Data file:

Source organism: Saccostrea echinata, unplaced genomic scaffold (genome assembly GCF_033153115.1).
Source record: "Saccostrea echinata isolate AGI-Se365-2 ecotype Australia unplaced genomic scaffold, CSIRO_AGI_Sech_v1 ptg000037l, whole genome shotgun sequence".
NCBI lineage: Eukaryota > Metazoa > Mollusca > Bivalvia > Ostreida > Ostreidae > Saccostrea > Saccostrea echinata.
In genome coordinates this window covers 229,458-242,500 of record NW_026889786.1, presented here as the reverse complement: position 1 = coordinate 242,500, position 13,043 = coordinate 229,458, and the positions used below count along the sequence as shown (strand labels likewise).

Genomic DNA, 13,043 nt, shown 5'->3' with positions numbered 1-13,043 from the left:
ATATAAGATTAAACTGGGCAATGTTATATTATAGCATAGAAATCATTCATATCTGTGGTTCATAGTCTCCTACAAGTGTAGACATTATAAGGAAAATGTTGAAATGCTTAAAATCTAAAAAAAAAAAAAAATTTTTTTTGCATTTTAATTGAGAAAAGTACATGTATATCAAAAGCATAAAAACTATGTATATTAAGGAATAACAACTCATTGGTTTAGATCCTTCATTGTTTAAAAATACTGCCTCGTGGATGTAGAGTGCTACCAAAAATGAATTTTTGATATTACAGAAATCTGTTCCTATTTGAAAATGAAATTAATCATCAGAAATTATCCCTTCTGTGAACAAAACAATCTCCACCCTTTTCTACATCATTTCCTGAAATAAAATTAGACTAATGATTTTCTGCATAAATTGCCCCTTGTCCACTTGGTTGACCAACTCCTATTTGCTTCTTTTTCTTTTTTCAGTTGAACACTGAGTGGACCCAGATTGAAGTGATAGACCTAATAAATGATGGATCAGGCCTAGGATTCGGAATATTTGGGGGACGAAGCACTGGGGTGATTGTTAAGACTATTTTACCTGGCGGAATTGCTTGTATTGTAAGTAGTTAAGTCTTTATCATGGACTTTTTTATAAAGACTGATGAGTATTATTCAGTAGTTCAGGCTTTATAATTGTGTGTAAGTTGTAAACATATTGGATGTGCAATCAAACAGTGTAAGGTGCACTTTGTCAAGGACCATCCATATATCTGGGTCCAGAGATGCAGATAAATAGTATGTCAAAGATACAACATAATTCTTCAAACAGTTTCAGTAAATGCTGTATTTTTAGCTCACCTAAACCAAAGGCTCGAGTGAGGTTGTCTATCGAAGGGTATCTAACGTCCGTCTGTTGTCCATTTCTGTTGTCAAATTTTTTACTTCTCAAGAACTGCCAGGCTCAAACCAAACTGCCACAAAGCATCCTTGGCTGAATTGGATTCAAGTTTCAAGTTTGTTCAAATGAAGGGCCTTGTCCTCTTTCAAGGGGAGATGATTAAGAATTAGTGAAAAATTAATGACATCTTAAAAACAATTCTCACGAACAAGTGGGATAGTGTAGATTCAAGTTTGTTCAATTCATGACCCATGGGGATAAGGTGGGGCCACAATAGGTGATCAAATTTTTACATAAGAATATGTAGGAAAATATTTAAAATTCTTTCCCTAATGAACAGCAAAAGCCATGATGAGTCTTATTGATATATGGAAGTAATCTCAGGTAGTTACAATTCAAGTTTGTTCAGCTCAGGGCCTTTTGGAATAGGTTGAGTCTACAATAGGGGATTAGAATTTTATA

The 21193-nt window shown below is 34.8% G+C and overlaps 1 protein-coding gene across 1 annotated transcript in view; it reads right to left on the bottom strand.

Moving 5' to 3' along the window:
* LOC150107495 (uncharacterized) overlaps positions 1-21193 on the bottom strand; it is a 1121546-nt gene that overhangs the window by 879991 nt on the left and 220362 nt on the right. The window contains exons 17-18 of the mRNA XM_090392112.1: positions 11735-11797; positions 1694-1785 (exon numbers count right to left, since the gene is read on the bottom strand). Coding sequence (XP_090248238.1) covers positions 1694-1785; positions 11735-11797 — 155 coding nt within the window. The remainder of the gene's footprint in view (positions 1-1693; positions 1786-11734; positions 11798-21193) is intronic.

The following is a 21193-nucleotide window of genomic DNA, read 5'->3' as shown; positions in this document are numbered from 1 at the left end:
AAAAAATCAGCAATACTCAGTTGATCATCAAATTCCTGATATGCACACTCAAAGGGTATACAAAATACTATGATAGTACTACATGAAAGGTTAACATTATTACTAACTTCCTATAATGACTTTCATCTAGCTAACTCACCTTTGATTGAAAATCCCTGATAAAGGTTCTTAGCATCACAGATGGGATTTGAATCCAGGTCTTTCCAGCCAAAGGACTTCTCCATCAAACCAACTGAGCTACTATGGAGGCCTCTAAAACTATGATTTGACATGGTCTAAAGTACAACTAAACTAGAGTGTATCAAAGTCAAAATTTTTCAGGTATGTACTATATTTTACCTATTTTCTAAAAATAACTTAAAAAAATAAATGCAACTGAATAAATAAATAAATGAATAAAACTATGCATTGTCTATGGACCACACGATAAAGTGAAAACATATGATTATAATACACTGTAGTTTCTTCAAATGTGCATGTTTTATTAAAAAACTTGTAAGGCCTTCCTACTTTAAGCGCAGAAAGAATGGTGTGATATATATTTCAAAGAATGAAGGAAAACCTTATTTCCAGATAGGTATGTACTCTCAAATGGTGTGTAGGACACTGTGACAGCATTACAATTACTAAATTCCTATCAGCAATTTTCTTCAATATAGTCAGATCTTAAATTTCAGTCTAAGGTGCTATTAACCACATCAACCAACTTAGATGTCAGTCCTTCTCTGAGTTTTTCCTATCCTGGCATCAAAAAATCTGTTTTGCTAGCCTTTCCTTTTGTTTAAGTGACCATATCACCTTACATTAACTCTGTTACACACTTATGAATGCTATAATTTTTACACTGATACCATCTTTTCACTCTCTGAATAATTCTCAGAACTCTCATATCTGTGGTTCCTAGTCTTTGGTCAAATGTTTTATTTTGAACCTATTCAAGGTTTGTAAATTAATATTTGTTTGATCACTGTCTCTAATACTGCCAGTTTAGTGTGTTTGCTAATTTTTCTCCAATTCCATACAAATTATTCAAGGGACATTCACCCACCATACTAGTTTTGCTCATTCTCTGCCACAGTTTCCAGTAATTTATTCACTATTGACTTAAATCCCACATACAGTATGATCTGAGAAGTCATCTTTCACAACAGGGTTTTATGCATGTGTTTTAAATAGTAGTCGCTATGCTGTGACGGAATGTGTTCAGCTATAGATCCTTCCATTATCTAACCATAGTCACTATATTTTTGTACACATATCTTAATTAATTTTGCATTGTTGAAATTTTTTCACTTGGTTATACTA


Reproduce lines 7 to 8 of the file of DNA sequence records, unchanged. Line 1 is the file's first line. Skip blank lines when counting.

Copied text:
The 21193-nt window shown below is 34.8% G+C and overlaps 1 protein-coding gene across 1 annotated transcript in view; it reads right to left on the bottom strand.

Moving 5' to 3' along the window: